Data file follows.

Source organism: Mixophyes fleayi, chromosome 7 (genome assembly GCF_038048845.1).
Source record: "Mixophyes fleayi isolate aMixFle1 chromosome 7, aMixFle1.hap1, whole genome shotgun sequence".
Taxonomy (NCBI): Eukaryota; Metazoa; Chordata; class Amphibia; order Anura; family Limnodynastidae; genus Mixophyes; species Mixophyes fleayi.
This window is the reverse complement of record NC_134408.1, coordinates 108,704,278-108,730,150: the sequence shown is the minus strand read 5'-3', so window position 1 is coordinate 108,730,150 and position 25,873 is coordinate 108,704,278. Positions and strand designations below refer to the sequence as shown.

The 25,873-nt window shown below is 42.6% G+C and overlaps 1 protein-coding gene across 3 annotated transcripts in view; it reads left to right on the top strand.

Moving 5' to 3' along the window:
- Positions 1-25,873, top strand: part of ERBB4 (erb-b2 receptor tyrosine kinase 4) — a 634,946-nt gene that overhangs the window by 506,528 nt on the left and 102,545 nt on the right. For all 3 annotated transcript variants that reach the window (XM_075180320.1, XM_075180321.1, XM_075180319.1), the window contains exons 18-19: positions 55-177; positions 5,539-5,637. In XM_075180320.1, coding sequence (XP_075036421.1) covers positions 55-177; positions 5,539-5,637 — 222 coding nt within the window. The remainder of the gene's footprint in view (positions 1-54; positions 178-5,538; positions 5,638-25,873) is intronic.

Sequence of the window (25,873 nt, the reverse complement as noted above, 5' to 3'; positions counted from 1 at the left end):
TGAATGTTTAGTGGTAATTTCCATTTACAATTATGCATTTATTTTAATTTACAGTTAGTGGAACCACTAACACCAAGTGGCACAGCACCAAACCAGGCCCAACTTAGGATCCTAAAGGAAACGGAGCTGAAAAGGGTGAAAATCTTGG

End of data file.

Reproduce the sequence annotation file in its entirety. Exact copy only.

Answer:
Source organism: Mixophyes fleayi, chromosome 7 (genome assembly GCF_038048845.1).
Source record: "Mixophyes fleayi isolate aMixFle1 chromosome 7, aMixFle1.hap1, whole genome shotgun sequence".
Taxonomy (NCBI): Eukaryota; Metazoa; Chordata; class Amphibia; order Anura; family Limnodynastidae; genus Mixophyes; species Mixophyes fleayi.
This window is the reverse complement of record NC_134408.1, coordinates 108,704,278-108,730,150: the sequence shown is the minus strand read 5'-3', so window position 1 is coordinate 108,730,150 and position 25,873 is coordinate 108,704,278. Positions and strand designations below refer to the sequence as shown.

The 25,873-nt window shown below is 42.6% G+C and overlaps 1 protein-coding gene across 3 annotated transcripts in view; it reads left to right on the top strand.

Moving 5' to 3' along the window:
- Positions 1-25,873, top strand: part of ERBB4 (erb-b2 receptor tyrosine kinase 4) — a 634,946-nt gene that overhangs the window by 506,528 nt on the left and 102,545 nt on the right. For all 3 annotated transcript variants that reach the window (XM_075180320.1, XM_075180321.1, XM_075180319.1), the window contains exons 18-19: positions 55-177; positions 5,539-5,637. In XM_075180320.1, coding sequence (XP_075036421.1) covers positions 55-177; positions 5,539-5,637 — 222 coding nt within the window. The remainder of the gene's footprint in view (positions 1-54; positions 178-5,538; positions 5,638-25,873) is intronic.

Sequence of the window (25,873 nt, the reverse complement as noted above, 5' to 3'; positions counted from 1 at the left end):
TGAATGTTTAGTGGTAATTTCCATTTACAATTATGCATTTATTTTAATTTACAGTTAGTGGAACCACTAACACCAAGTGGCACAGCACCAAACCAGGCCCAACTTAGGATCCTAAAGGAAACGGAGCTGAAAAGGGTGAAAATCTTGG